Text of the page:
The Cordes family was honored as the 2014 Farm Family of the Year at the fifth annual Salute to Agriculture. The family’s farm was selected for their farming practices, including the use of cover crops to grow blackberries. Photo by Emma Rausch
By Emma Rausch
The Wabash County Chamber of Commerce honored the Cordes family at the fifth annual Salute to Agriculture on March 24 as the 2014 Farm Family of the Year.
Locally known for growing blackberries, Kevin Cordes, his wife Peggy, son Jared, and daughter-in-law, Erica, of Cordes Farm, Inc. were nominated to receive the award for their advocacy of no-till and water conservation farming practices.
“I told Jay (Vandeburg) back when this process started in January that we never got into farming to receive any awards,” Kevin said in his acceptance speech. “We just try to do our best and do what’s right and be good stewards of the land, but we certainly do appreciate being recognized.”
Prior to presenting the family with the award, the chamber shared a video commemorating the family’s efforts, thoughts, and friend’s kind words.
“I think this honor is more so because of what my dad has accomplished and, to be a part of it, we feel very blessed,” Jared said in the short film.
by Eric Stearley
Years of hard work are paying off for two young Manchester Aquatic Club swimmers. Halle Briner, 10, and Grant Dale, 11, are headed to the Natatorium in Indianapolis this weekend to compete in the three-day Indiana Age Group State Swim Meet, which begins Friday, March 14.
A fifth grader at Manchester Intermediate School, it will be Halle’s second trip to the state competition. She is the daughter of Craig and Nikki Briner. Craig is also the Manchester Aquatic Club head coach.
A fifth grader at Sharp Creek Elementary School, it will be Grant’s third appearance at state. He is the son of Greg and Rhonda Dale. Greg is the Wabash High School Swim Team head coach.
If it weren’t for their size, one could easily mistake Grant and Halle for high school swimmers. During practice, they’re focused, moving smoothly and swiftly through the water with near perfect form. At the pool’s edge, however, it doesn’t take long to realize that the two are simply young kids with exceptional talent. They joke and play around between sets, splashing each other occasionally, doing the things that 10 and 11 year olds do in a swimming pool. Laughter comes easily when they’re not trying to catch their breath, but when Coach Craig says, “go,” it’s back to business.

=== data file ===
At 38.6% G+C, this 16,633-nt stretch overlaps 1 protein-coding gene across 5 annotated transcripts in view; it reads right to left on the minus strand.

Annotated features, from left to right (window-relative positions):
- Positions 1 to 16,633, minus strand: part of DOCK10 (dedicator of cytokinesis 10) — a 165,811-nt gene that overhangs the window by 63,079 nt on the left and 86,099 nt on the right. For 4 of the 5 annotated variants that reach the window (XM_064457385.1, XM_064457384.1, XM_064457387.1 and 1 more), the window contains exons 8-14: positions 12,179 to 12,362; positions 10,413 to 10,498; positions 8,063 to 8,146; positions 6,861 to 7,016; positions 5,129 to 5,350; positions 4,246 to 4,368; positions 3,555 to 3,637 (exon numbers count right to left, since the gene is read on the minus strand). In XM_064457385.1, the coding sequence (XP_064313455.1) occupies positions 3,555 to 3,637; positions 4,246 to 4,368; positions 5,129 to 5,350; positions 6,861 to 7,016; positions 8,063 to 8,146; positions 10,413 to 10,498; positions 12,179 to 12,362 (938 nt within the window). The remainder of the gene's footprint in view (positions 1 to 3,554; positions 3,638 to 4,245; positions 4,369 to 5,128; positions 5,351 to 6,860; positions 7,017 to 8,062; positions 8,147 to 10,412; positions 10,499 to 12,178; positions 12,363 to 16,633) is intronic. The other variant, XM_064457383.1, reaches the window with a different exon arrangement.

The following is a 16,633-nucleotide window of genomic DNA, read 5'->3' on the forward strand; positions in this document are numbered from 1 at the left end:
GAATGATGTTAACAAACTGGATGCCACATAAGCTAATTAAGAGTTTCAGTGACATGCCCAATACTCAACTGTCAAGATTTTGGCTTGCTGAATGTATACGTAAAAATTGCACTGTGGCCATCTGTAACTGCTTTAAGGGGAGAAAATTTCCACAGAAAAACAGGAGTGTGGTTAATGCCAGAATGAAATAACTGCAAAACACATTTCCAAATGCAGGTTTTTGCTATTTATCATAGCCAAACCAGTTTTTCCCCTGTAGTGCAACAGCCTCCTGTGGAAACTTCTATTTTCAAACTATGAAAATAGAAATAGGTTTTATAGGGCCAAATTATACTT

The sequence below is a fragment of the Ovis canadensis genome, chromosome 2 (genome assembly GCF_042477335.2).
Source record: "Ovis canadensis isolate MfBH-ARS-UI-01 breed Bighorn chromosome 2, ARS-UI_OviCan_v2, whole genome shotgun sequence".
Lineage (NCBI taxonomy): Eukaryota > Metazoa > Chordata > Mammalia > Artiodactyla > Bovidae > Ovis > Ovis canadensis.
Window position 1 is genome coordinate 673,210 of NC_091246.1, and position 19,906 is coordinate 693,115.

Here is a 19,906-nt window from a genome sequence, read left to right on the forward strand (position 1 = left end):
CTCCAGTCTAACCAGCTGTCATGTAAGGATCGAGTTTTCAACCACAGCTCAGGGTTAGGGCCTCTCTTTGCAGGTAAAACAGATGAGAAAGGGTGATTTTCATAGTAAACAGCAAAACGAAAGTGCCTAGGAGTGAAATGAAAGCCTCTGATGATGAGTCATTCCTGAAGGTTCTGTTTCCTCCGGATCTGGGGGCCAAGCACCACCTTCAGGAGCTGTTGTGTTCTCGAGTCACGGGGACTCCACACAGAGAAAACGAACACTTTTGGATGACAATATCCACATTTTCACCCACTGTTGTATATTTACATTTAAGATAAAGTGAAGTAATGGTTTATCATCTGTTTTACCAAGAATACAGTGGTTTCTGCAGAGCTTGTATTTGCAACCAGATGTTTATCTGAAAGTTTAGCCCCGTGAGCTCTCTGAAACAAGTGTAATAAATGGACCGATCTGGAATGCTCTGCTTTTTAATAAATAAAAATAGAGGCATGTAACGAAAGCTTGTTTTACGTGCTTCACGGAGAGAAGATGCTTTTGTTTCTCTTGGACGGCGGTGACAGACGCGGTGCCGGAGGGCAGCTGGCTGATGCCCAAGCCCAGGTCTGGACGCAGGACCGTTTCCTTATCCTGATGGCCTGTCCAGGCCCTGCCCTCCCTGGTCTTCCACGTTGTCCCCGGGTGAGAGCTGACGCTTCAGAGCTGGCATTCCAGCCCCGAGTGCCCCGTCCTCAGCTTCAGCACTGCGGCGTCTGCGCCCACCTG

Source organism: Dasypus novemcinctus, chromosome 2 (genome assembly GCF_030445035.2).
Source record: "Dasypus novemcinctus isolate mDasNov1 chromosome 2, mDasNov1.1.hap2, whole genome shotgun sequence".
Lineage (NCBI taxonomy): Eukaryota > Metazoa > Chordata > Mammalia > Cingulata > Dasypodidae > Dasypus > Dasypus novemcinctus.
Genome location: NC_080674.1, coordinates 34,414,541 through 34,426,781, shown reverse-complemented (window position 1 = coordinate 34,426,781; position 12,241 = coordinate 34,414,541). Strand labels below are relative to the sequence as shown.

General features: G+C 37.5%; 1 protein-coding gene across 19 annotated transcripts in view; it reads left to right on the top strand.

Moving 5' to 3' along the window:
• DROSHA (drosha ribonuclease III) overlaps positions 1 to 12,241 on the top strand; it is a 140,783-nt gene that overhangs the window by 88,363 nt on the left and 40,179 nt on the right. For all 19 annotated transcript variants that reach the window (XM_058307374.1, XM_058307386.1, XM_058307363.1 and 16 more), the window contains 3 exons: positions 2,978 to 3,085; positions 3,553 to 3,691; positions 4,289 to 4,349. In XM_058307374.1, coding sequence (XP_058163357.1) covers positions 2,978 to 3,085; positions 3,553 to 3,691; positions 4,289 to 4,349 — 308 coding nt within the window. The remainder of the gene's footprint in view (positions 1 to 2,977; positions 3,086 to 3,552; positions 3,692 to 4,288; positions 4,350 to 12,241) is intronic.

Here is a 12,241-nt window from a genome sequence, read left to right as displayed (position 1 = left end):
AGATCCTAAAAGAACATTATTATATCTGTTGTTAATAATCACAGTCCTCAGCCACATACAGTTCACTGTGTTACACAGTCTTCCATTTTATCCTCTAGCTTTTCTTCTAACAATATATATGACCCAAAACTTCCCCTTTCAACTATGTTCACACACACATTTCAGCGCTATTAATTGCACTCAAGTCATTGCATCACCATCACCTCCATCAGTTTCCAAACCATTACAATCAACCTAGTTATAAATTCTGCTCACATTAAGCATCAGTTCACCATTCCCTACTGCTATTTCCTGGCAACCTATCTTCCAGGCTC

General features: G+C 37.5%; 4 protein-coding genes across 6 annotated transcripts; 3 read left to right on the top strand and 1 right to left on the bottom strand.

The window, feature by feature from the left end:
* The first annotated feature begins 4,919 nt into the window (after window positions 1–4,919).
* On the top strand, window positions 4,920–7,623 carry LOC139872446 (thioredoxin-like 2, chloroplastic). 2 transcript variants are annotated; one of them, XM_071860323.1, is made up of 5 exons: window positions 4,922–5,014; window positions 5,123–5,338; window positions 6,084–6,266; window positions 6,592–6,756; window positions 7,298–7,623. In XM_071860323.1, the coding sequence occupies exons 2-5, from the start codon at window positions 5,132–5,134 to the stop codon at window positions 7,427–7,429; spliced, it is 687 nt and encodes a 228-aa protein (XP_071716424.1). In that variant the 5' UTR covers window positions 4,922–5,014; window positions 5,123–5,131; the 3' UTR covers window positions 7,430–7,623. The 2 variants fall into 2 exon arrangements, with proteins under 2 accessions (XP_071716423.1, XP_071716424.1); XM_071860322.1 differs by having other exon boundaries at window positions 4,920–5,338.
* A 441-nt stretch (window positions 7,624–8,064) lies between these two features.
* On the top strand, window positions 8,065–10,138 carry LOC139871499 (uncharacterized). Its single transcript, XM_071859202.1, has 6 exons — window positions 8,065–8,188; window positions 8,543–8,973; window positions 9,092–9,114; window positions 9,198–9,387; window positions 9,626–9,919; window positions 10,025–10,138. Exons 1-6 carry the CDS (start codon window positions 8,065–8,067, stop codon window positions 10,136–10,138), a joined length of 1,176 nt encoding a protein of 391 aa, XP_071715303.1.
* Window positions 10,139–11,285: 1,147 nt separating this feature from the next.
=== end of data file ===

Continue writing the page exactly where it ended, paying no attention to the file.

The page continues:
“It’s a long season, and a lot of kids anymore just don’t have the dedication or work ethic to do it,” said Craig. “It’s tough coming in six straight months, three or four times a week.”
Briner knows firsthand the dedication that it takes to be a top-level swimmer. A state competitor in high school, he still holds the 200-yard freestyle record for Manchester High School, a record he set as a freshman in 1990.
“They’re getting older, swimming some more 200s and a few 500s,” said Briner. “If they’re not swimming 4000-4500 yards, they don’t have the endurance to do it.”
Late in the season, the young athletes start to see their three-mile practice regimen pay off. Both swimmers will be competing in multiple events at the competition this weekend. A bit of luck comes into play with Age Group swimming, as birthdays determine the competition groups. Halle got lucky, as her 11th birthday falls the week after state. She will be competing in every event offered against the best 9 and 10 year olds in Indiana.
“It’s really fun, because I win a lot,” said Halle.
Grant is not so lucky. He turned 11 just weeks before this year’s state competition, pushing him into the much stronger 11-12 year old division. Still, he was able to qualify for state in three events, the 50 yard butterfly, 50 yard backstroke, and 50 yard freestyle.
“It’s tough because you’re not used to them,” said Grant. “You’re always used to winning a lot of your events, and it’s really tough to do that now.”
Qualifying for state as a barely-11-year-old means that Grant will likely be a top competitor when he competes as a 12 year old. At the last state swim meet, Grant made it to the medal podium, finishing 8th in the 100 backstroke.
Swimming at the Natatorium in Indianapolis is an exciting experience for any young swimmer. Several U.S. Olympic Team Trials have been held at the massive facility. Both swimmers remember their first time swimming in the iconic pool.
“It was really big,” said Halle.
“It was pretty cool, because Missy Franklin and Michael Phelps, that’s where they got into the Olympics at,” added Grant.